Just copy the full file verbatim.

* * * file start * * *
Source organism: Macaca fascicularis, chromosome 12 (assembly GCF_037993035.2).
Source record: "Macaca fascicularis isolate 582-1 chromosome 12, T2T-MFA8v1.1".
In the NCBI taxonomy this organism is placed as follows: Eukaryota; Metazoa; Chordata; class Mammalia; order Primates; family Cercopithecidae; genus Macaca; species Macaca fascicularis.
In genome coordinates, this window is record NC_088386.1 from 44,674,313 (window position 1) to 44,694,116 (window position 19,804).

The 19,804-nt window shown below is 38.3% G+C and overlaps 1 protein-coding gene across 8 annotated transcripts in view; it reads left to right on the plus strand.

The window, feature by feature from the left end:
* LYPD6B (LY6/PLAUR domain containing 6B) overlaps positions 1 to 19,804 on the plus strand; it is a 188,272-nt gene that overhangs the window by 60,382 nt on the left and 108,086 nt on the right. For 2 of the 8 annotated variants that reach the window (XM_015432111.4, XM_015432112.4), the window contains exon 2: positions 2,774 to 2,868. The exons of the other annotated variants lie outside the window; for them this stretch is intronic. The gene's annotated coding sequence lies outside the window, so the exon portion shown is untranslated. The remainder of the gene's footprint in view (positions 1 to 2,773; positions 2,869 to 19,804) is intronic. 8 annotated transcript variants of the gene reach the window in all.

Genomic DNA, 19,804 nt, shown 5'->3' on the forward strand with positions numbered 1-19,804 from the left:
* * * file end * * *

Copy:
Source organism: Macaca fascicularis, chromosome 12 (assembly GCF_037993035.2).
Source record: "Macaca fascicularis isolate 582-1 chromosome 12, T2T-MFA8v1.1".
In the NCBI taxonomy this organism is placed as follows: Eukaryota; Metazoa; Chordata; class Mammalia; order Primates; family Cercopithecidae; genus Macaca; species Macaca fascicularis.
In genome coordinates, this window is record NC_088386.1 from 44,674,313 (window position 1) to 44,694,116 (window position 19,804).

The 19,804-nt window shown below is 38.3% G+C and overlaps 1 protein-coding gene across 8 annotated transcripts in view; it reads left to right on the plus strand.

The window, feature by feature from the left end:
* LYPD6B (LY6/PLAUR domain containing 6B) overlaps positions 1 to 19,804 on the plus strand; it is a 188,272-nt gene that overhangs the window by 60,382 nt on the left and 108,086 nt on the right. For 2 of the 8 annotated variants that reach the window (XM_015432111.4, XM_015432112.4), the window contains exon 2: positions 2,774 to 2,868. The exons of the other annotated variants lie outside the window; for them this stretch is intronic. The gene's annotated coding sequence lies outside the window, so the exon portion shown is untranslated. The remainder of the gene's footprint in view (positions 1 to 2,773; positions 2,869 to 19,804) is intronic. 8 annotated transcript variants of the gene reach the window in all.

Genomic DNA, 19,804 nt, shown 5'->3' on the forward strand with positions numbered 1-19,804 from the left: